PACHOMSKI v. PACHOMSKI

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Supreme Court, Appellate Division, Second Department, New York.

John PACHOMSKI, respondent, v. Karen M. PACHOMSKI, appellant.

Decided: September 26, 2006

FRED T. SANTUCCI, J.P., GABRIEL M. KRAUSMAN, WILLIAM F. MASTRO, and PETER B. SKELOS, JJ. Fallon & Fallon, LLP, Sayville, N.Y. (David P. Fallon of counsel), for appellant. Arnold B. Firestone, P.C., Hauppauge, N.Y. (Robert Montefusco of counsel), for respondent.

In an action for a divorce and ancillary relief, the defendant appeals, as limited by her notice of appeal and brief, from so much of a judgment of the Supreme Court, Suffolk County (Baisley, Jr., J.), dated February 15, 2005, as awarded the plaintiff the principal sum of $80,082.35, representing 50% of the defendant's enhanced earnings capacity as a licensed teacher, permitted the plaintiff to claim federal and state tax dependency exemptions for the parties' older child in odd years and their younger child in even years, and awarded the plaintiff credits in the sums of $1,200 for past rental income and $400 per month for future rental income beginning in November 2002 from an apartment in the marital residence.

ORDERED that the judgment is modified, on the law and the facts, by (1) deleting the 16th decretal paragraph thereof awarding the plaintiff the sum of $80,082.35, representing 50% of the defendant's enhanced earnings capacity and (2) deleting the 21st decretal paragraph thereof awarding the plaintiff credits in the sums of $1,200 for past rental income and $400 per month for future rental income beginning in November 2002 and substituting therefor a provision awarding the plaintiff a credit of $400 per month for future rental income beginning in November 2002 only for those months that the apartment is rented until such time that the marital residence is sold;  as so modified, the judgment is affirmed insofar as appealed from, without costs or disbursements, and the matter is remitted to the Supreme Court, Suffolk County, for further proceedings consistent herewith.

 The Supreme Court improvidently exercised its discretion in determining the marital portion of the defendant's teaching license.   As the plaintiff concedes, to meet licensing requirements, the defendant was required, inter alia, to obtain a bachelor's degree and several additional teaching credits.   When the parties were married in 1985, the defendant had already received her college degree.   During the marriage, she completed the additional classes required for licensure and in 1998 she became licensed.   In light of these circumstances, the court's decision to apply a 100% coverture factor in determining the marital portion of the teaching license is without proper support in the record.   While the record does contain evidence to support a finding that some portion of the license constitutes marital property subject to equitable distribution since the plaintiff contributed both in economic and noneconomic terms to the defendant's attainment of the license (see McSparron v. McSparron, 87 N.Y.2d 275, 639 N.Y.S.2d 265, 662 N.E.2d 745), the evidence does not justify the court's use of a coverture factor of 100% (see Holterman v. Holterman, 3 N.Y.3d 1, 7 n. 2, 781 N.Y.S.2d 458, 814 N.E.2d 765;  Shao Yun Liu v. Ming Jin Chen, 22 A.D.3d 555, 802 N.Y.S.2d 498).   Accordingly, we remit the matter to the Supreme Court, Suffolk County, for a new determination of the marital portion of the teaching license.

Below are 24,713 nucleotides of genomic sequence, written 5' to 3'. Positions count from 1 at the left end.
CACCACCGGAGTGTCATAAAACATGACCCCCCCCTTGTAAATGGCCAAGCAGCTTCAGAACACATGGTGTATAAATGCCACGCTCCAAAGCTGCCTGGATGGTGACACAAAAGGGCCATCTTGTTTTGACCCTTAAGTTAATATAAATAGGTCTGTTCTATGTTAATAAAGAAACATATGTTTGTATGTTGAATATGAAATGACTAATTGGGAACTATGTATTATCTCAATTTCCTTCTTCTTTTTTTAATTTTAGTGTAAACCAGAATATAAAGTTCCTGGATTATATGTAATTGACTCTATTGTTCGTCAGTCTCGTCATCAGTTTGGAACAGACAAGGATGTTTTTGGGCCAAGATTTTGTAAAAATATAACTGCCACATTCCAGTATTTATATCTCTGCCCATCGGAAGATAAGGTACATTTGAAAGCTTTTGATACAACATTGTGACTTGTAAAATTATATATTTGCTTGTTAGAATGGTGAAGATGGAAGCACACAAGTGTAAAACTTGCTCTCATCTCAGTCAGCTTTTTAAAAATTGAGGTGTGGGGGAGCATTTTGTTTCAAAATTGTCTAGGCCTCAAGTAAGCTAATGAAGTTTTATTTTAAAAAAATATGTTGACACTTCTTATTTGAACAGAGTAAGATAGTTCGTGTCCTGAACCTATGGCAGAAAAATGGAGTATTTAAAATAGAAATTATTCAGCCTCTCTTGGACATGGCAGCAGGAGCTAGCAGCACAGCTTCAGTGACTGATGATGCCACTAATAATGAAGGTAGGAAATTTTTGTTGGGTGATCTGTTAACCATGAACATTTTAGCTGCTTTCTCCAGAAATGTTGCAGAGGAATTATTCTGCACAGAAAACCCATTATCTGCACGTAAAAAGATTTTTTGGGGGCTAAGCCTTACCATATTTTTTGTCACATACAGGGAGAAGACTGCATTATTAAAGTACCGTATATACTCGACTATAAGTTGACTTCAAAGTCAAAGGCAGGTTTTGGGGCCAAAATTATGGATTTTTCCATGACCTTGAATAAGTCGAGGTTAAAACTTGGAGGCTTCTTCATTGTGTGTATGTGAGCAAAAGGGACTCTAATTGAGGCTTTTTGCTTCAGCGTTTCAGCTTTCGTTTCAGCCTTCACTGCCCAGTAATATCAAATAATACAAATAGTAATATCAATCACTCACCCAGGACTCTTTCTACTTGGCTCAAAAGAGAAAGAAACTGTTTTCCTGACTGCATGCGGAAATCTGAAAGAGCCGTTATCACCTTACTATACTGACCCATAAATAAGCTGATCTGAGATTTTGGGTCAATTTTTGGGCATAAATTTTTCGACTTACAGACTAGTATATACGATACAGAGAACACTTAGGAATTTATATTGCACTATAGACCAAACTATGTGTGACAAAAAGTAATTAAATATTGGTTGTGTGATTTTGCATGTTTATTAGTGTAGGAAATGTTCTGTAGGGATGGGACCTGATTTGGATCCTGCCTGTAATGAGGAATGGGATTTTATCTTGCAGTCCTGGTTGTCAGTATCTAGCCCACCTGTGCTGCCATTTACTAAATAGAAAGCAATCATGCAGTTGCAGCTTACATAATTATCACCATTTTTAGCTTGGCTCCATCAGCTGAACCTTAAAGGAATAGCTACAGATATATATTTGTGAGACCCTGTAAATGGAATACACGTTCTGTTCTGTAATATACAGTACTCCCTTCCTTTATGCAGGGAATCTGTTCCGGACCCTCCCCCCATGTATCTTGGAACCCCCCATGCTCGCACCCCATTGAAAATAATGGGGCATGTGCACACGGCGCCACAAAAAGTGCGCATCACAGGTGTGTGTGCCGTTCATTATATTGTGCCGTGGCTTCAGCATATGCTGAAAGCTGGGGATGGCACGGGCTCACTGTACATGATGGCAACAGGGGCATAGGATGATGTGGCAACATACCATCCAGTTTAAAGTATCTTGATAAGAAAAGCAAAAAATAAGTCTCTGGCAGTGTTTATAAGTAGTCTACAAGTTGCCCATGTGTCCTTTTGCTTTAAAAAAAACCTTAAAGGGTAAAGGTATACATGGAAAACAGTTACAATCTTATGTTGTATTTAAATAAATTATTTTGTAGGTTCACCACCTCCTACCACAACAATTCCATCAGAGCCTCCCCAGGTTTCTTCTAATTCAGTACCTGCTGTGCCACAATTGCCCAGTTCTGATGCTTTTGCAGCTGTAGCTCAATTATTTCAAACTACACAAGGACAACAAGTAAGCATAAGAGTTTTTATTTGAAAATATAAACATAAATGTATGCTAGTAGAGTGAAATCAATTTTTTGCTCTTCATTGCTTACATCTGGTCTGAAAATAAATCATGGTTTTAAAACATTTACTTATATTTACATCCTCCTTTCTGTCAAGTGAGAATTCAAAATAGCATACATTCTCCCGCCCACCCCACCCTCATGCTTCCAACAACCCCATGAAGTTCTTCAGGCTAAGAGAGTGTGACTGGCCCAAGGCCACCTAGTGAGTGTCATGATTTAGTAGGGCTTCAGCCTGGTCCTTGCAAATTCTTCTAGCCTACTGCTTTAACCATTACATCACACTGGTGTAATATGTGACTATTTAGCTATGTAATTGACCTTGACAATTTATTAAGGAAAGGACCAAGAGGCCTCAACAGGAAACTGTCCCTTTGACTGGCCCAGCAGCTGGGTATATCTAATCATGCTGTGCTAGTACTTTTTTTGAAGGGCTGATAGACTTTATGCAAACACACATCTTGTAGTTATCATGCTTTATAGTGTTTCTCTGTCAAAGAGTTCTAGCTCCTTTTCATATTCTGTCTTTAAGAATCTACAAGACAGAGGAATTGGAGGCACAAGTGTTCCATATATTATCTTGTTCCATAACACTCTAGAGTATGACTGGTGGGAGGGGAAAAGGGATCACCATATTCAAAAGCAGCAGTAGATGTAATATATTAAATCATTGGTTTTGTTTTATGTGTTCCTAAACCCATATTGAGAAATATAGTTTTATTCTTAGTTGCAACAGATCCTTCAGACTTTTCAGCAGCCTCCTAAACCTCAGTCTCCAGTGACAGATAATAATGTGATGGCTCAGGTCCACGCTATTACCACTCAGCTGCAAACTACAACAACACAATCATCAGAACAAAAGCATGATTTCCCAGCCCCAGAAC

Furthermore, the parties stipulated to allow the defendant to retain the past rental income from an apartment in the marital residence as payment for repairs made to the marital residence.   The court erred in awarding the plaintiff the sum of $1,200 of the past rental income rather than honoring the parties' stipulation (see generally Wilson v. Neppell, 253 A.D.2d 493, 677 N.Y.S.2d 144;  Torsiello v. Torsiello, 188 A.D.2d 523, 591 N.Y.S.2d 472).   Also, the court should have awarded the plaintiff a monthly $400 credit for future rental income only for those months the apartment in the marital residence is rented until such time that the marital residence is sold.

 Contrary to the defendant's contention, the Supreme Court properly determined that the plaintiff was entitled to claim federal and state tax dependency exemptions for the parties' older child in odd years and their younger child in even years.   Where a noncustodial parent meets all or a substantial part of a child's financial needs, a court may determine that the noncustodial parent is entitled to declare the child as a dependent (see Popelaski v. Popelaski, 22 A.D.3d 735, 803 N.Y.S.2d 108;  Junkins v. Junkins, 238 A.D.2d 480, 656 N.Y.S.2d 650;  Burns v. Burns, 193 A.D.2d 1104, 598 N.Y.S.2d 888, affd. 84 N.Y.2d 369, 618 N.Y.S.2d 761, 643 N.E.2d 80).   Here, both parents are wage earners, and each contribute toward the support of their two children.   Accordingly, under the circumstances of this case, the plaintiff may claim their older child in odd years and their younger child in even years, while the defendant may claim their older child as a dependent in even years and their younger child in odd years (see Popelaski v. Popelaski, supra;  Junkins v. Junkins, supra).

The defendant's remaining contentions are without merit.

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